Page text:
Prouty, Olive Higgins (1882–1974)

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Prouty, Olive Higgins (1882–1974)

American novelist. Born Olive Higgins in Worcester, Massachusetts, on January 10, 1882; died in Brookline, Massachusetts, on March 24, 1974; daughter of Milton Higgins (the head of the Mechanical Department of the Worcester Polytechnic Institute) and Katharine Elizabeth (Chapin) Higgins; graduated from Worcester Classical High School, 1900; Smith College, B.L. (Bachelor of Literature), 1904; married Lewis Isaac Prouty, in 1907; children: three daughters and a son.

Selected works:

Bobbie, General Manager (1913); The Fifth Wheel (1916); The Star in the Window (1918); Good Sports (1919); Stella Dallas (1923); Conflict (1927); White Fawn (1931); Lisa Vale (1938); Now, Voyager (1941) Home Port (1937); Fabia (1951); Pencil Shavings (1961).

Born in 1882 in Worcester, Massachusetts, where her father headed the Mechanical Department of the Worcester Polytechnic Institute, Olive Higgins Prouty had a troubled childhood. At age 12, she suffered a nervous breakdown, the result of losing a beloved nurse, and spent two years in recovery. Prouty attended public school, excelling in composition to make up for her lack of athletic ability. By high school, she had mapped out a career as a writer, and four subsequent years at Smith College brought her closer to fulfilling her dream. In 1909, Albert Boyden, an editor at the American Magazine, published her first story "When Elsie Came," a family chronicle narrated by a young girl named Bobbie. Prouty wrote a series of additional stories focusing on the same family, and later turned them into her first novel, Bobbie, General Manager (1913). A further continuation of the story comprised her third novel, The Fifth Wheel, published in 1916. Meanwhile, Prouty had married and settled in Brookline, Massachusetts, where she combined her writing with raising a family. She once told an interviewer that she considered her home her career and her work her hobby, but in truth the conflict between family and writing was extremely stressful on her, resulting in a second nervous collapse in 1925.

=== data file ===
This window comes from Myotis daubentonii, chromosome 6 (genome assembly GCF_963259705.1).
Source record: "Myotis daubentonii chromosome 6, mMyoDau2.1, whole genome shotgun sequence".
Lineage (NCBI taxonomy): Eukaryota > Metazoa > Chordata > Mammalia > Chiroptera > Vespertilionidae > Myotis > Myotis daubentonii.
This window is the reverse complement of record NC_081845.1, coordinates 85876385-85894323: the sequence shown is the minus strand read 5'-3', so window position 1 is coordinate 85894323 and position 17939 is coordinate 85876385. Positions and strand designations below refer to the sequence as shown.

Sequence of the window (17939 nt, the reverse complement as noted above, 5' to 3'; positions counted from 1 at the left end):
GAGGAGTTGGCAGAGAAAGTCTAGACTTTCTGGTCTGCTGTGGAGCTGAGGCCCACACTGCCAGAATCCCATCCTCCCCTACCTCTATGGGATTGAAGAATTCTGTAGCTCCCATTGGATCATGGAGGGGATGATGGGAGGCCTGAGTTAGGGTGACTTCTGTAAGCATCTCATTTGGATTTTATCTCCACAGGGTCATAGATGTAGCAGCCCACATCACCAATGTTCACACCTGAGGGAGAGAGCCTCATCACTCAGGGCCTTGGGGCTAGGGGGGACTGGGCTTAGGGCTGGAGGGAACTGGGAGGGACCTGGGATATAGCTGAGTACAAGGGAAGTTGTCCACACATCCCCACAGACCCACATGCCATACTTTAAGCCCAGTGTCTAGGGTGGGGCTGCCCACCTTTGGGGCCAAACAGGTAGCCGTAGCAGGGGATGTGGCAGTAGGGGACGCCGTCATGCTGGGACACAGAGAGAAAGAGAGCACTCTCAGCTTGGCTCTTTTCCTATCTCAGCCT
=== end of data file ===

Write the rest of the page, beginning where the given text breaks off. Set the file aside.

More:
Prouty's best-known novel, Stella Dallas (1923), revolves around a mother who sacrifices her own life to assure her daughter's social position. Although heavily sentimental, the melodrama is tempered somewhat by Prouty's deft narrative style and her compelling characters. The book not only sold well, but also spawned a successful play, starring Mrs. Leslie Carter (1924), and three eponymous films, featuring Belle Bennett (1925), Barbara Stanwyck (1937), and Bette Midler (1990). Midler's was simply titled Stella. With Ann Elstner in the lead, "Stella Dallas" also became one of the longest-running soap operas in radio history.

Prouty's later works included a series of novels about a wealthy Boston family by the name of Vale. Heddy Richter , in American Women Writers, notes that although the series explores Prouty's typical themes, "the propriety of marriage partners and the obligations of social position," two of them also deal sympathetically with psychological problems. In Now, Voyager (1941), the central character, Charlotte Vale (played by Bette Davis in the highly popular 1942 film), breaks away from her domineering mother through treatment in a psychiatric sanitarium, and in Home Port (1947), a young boy develops an inferiority complex while growing up in the shadow of his more popular older brother. Prouty's sensitivity to the mental distress of others also extended to her private life. In 1953, when her protégé, poet Sylvia Plath , attempted suicide, Prouty arranged to have her moved from Massachusetts General Hospital and cared for at a private sanitarium near Boston, for which she also footed the bill.

Even though her books sold well and were translated into many languages, Prouty remained dubious about her talent. In her last book, Pencil Shavings (1961), a memoir, she referred to herself as "a writer of light fiction" and mused that she was not as good a writer as she had longed to be. Prouty died in 1974.


Kunitz, Stanley J., and Howard Haycraft, eds. Twentieth Century Authors. NY: H.W. Wilson, 1942.

Mainiero, Lina, ed. American Women Writers: From Colonial Times to the Present. NY: Frederick Ungar, 1980.

Barbara Morgan , Melrose, Massachusetts

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